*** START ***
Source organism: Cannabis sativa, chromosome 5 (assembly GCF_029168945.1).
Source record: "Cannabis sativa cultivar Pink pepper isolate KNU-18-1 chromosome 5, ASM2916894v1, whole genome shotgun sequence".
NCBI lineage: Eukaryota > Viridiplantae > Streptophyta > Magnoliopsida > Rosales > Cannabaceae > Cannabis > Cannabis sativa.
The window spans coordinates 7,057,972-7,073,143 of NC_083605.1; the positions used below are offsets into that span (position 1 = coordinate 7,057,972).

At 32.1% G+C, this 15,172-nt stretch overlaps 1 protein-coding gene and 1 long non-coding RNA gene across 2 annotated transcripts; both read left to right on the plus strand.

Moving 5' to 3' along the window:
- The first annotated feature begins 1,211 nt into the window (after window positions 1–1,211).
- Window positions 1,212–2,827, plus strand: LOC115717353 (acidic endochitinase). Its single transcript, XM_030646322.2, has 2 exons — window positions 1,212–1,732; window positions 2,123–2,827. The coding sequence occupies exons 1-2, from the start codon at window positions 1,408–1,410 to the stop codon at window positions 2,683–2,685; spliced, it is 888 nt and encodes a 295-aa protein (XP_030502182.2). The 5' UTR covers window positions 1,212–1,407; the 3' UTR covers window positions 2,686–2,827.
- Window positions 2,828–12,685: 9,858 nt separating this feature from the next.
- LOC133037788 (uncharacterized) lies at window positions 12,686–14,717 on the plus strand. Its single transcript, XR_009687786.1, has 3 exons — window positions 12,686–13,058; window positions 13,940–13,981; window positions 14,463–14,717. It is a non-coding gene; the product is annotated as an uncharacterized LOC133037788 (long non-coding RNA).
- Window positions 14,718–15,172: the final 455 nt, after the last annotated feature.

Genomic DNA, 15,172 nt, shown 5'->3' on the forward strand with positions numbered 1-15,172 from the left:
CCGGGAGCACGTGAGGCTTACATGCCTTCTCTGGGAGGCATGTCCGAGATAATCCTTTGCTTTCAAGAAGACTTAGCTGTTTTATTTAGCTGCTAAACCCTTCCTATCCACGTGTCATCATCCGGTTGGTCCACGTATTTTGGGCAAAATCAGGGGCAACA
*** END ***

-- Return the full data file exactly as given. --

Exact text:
Source organism: Cannabis sativa, chromosome 5 (assembly GCF_029168945.1).
Source record: "Cannabis sativa cultivar Pink pepper isolate KNU-18-1 chromosome 5, ASM2916894v1, whole genome shotgun sequence".
NCBI lineage: Eukaryota > Viridiplantae > Streptophyta > Magnoliopsida > Rosales > Cannabaceae > Cannabis > Cannabis sativa.
The window spans coordinates 7,057,972-7,073,143 of NC_083605.1; the positions used below are offsets into that span (position 1 = coordinate 7,057,972).

At 32.1% G+C, this 15,172-nt stretch overlaps 1 protein-coding gene and 1 long non-coding RNA gene across 2 annotated transcripts; both read left to right on the plus strand.

Moving 5' to 3' along the window:
- The first annotated feature begins 1,211 nt into the window (after window positions 1–1,211).
- Window positions 1,212–2,827, plus strand: LOC115717353 (acidic endochitinase). Its single transcript, XM_030646322.2, has 2 exons — window positions 1,212–1,732; window positions 2,123–2,827. The coding sequence occupies exons 1-2, from the start codon at window positions 1,408–1,410 to the stop codon at window positions 2,683–2,685; spliced, it is 888 nt and encodes a 295-aa protein (XP_030502182.2). The 5' UTR covers window positions 1,212–1,407; the 3' UTR covers window positions 2,686–2,827.
- Window positions 2,828–12,685: 9,858 nt separating this feature from the next.
- LOC133037788 (uncharacterized) lies at window positions 12,686–14,717 on the plus strand. Its single transcript, XR_009687786.1, has 3 exons — window positions 12,686–13,058; window positions 13,940–13,981; window positions 14,463–14,717. It is a non-coding gene; the product is annotated as an uncharacterized LOC133037788 (long non-coding RNA).
- Window positions 14,718–15,172: the final 455 nt, after the last annotated feature.

Genomic DNA, 15,172 nt, shown 5'->3' on the forward strand with positions numbered 1-15,172 from the left:
CCGGGAGCACGTGAGGCTTACATGCCTTCTCTGGGAGGCATGTCCGAGATAATCCTTTGCTTTCAAGAAGACTTAGCTGTTTTATTTAGCTGCTAAACCCTTCCTATCCACGTGTCATCATCCGGTTGGTCCACGTATTTTGGGCAAAATCAGGGGCAACA